Minneapolis police are still searching for the teenager who shot Josiah Taylor, 17, on Sunday.
For the past three years, Kemen Taylor sought to fill the free time of his teenage son, Josiah, with healthy activities -- being mentored, working a part-time job and studying the Bible -- through Youth Enterprise, a Minneapolis nonprofit he runs to help young people on the North Side learn business skills and stay out of trouble.
But on Sunday afternoon, riding his bike to his girlfriend's house, 17-year-old Josiah was shot three times and critically wounded after an argument with a group of teenagers.
Kemen Taylor says Josiah, who is recovering from his wounds at North Memorial Medical Center in Robbinsdale, didn't know his attackers.
"Investigators are still trying to piece together what exactly happened," said Minneapolis police spokesman Sgt. Steve McCarty, adding that officers have not ruled out the possibility that the incident was a random attack. "It's more often than not that victims and suspects know each other. We have to look at all avenues."
Josiah had hopped on his orange Mongoose bike after church Sunday and pedaled around the corner to his girlfriend's house at the corner of 22nd and Dupont Avenues N.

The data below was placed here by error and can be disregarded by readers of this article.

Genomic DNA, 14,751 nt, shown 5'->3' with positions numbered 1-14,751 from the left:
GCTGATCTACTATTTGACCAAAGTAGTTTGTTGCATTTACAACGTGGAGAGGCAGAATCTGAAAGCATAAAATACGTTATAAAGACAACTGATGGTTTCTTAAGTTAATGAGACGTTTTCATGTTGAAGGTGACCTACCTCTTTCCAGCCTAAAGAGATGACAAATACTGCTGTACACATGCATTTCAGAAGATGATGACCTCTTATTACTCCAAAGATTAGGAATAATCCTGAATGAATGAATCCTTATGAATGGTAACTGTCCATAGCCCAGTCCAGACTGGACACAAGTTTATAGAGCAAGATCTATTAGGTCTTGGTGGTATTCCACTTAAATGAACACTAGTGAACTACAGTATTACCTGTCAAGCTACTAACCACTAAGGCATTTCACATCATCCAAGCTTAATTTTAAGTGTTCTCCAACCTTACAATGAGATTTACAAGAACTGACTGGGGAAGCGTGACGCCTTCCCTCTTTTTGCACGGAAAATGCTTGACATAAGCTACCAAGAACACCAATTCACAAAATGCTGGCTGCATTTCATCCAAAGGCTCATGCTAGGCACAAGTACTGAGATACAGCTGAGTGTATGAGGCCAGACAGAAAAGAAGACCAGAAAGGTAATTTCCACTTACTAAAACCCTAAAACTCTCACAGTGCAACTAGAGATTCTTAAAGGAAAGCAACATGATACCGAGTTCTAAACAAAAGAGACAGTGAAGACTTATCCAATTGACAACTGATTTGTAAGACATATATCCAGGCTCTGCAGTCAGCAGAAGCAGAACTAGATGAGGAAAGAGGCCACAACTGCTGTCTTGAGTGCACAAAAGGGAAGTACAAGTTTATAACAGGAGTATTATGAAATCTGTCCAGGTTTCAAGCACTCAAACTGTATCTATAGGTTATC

Josiah didn't back down when one of the teens who confronted him, egged on by his friends, flashed a gun. Then the teen flashed the gun again, and at close range fired four bullets at Josiah. One hit him in the arm and two struck him in the back as he fled, witnesses said.
"How cowardly is it when you gotta shoot someone in the back?" Kemen Taylor said Monday.
Josiah is able to sit up and mumble a few words. "He's going to be all right," a relieved Kemen Taylor said. "But I don't know what we could have done differently."
The four young suspects fled the scene on their bikes after the shooting, and as of Monday evening, police had arrested no suspects, McCarty said.
The incident has sparked a discussion among men in the neighborhood about their teenage boys' safety and their access to guns, Kemen Taylor said. "These aren't some old raggedy guns these kids have," he said.
"These kids need something to do," said Steven Russell Jackson a longtime North Side resident who watched Josiah grow up and who was one of the first to come to his aid Sunday. "There's got to be a better way to somehow track [neighborhood youths] from childhood to adulthood," he said. "We've got to find a way to put them into a better circle."
Jackson said he recently started a youth basketball and mentor program that he was trying to get Josiah involved in.
Kemen Taylor said his son hasn't been especially successful in school but that he is not a troubled youth.
"That's just the way it is in this neighborhood," Taylor said. "It's the gunplay. ... My son should be able to ride his bike to his girlfriend's house without getting shot. If they're in a group, the police think they're in a gang and they want to arrest them for loitering. That's not a gang. That's them trying to be safe."
Daarel Burnette II• 651-735-1695 Twitter: @DaarelStrib